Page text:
September 23, 2017

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How Will The Legalization of Medical Marijuana in Florida Effect Those Sentenced for Possession?

The ‘People United for Medical Marijuana (PUFMM)’ are waging a political battle to legalize marijuana for medical usage by circulating a petition to place a constitutional amendment on Florida’s November 2010 ballot.  To date, thirteen states have enacted medical marijuana laws.  The Florida Dept. of Elections has approved the petition and the group is in the process of collecting 68,000 signatures for Florida Supreme Court approval.  By Feb 2010, they must have 700,000 signed and valid petitions. Kim Russell, founder and committee chair of PUFMM, became involved in the cause because of her father’s diagnosis with Parkinson’s disease.  It is believed that marijuana can stop further degeneration associated with this condition. Marijuana is most well-known to relieve the intraocular pressure of glaucoma and is also tied to treatment for Alzheimer’s, arthritis and cancer.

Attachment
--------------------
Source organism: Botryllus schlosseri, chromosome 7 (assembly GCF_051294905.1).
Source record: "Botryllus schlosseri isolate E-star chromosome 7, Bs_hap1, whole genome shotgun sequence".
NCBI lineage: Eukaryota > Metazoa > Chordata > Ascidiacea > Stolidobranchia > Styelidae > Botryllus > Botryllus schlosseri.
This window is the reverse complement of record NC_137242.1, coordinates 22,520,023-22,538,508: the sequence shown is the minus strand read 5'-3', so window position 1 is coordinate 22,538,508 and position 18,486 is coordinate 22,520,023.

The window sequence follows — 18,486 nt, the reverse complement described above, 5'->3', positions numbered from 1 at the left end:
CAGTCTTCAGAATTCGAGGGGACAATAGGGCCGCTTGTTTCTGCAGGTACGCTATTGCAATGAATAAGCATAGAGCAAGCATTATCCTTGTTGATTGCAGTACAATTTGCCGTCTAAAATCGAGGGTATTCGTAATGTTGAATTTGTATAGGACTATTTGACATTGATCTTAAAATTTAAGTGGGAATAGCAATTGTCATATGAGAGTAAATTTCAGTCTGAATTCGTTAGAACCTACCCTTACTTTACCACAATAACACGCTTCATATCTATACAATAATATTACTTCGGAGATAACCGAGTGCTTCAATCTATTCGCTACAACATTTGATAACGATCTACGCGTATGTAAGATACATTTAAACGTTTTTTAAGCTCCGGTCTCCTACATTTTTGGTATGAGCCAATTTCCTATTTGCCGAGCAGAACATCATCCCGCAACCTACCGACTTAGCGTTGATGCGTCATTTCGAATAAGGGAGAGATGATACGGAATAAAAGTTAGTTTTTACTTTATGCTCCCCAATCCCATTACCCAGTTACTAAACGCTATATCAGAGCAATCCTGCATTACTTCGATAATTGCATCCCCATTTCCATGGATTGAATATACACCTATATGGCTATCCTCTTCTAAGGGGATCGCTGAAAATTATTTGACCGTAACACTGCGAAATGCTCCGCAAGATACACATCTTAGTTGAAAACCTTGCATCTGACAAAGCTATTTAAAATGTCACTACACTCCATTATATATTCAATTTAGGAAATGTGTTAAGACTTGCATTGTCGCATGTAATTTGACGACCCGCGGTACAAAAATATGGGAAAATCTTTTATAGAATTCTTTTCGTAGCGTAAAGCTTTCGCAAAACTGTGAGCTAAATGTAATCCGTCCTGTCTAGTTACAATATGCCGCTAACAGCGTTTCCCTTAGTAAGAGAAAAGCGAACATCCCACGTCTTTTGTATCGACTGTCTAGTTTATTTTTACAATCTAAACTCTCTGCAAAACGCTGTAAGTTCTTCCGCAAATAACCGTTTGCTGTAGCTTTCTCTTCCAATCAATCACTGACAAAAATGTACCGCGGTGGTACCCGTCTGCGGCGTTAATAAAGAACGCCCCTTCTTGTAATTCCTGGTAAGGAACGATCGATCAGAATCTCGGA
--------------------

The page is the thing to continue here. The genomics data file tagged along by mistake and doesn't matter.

In 1986, Congress enacted a series of Mandatory Minimum sentences for drug offenses. In Florida, possession of cannabis (marijuana) can range from a 1st degree misdemeanor to a 1st degree felony depending on the quantity.  For instance,  less than 20 grams (1 gram = .0352 ounces) is a 1st degree misdemeanor and carries a $1,000 fine and 1 year jail sentence.  Up to 25 grams is a 3rd degree felony and carries a $5,000 fine and up to 5 years in prison.   Any possession in excess of 25 lbs. carries much stiffer penalties and higher fines – up to $200,000 and 30 years in prison.  In addition, driving privileges may be suspended.    Congresswoman Maxine Waters (D-Calif35) is sponsoring “H.R. 1466: Major Drug Trafficking Prosecution Act of 2009,”a bill which would eliminate all mandatory minimum sentences for low-level drug offenders by amending the Controlled Substances Act and would concentrate Federal resources, allocated for prosecution, on those offenses that are major.  The Congresswoman stated on the house floor that “Mandatory drug sentences have utterly failed to achieve Congress’s goals.  Longer sentences and more people in prison haven’t translated into safer streets.”   This constitutional amendment may accomplish more than the legalization of medical marijuana.  A future implication may be relief from state-level criminal penalties for minimal possession which, for many, would offer a fresh start.
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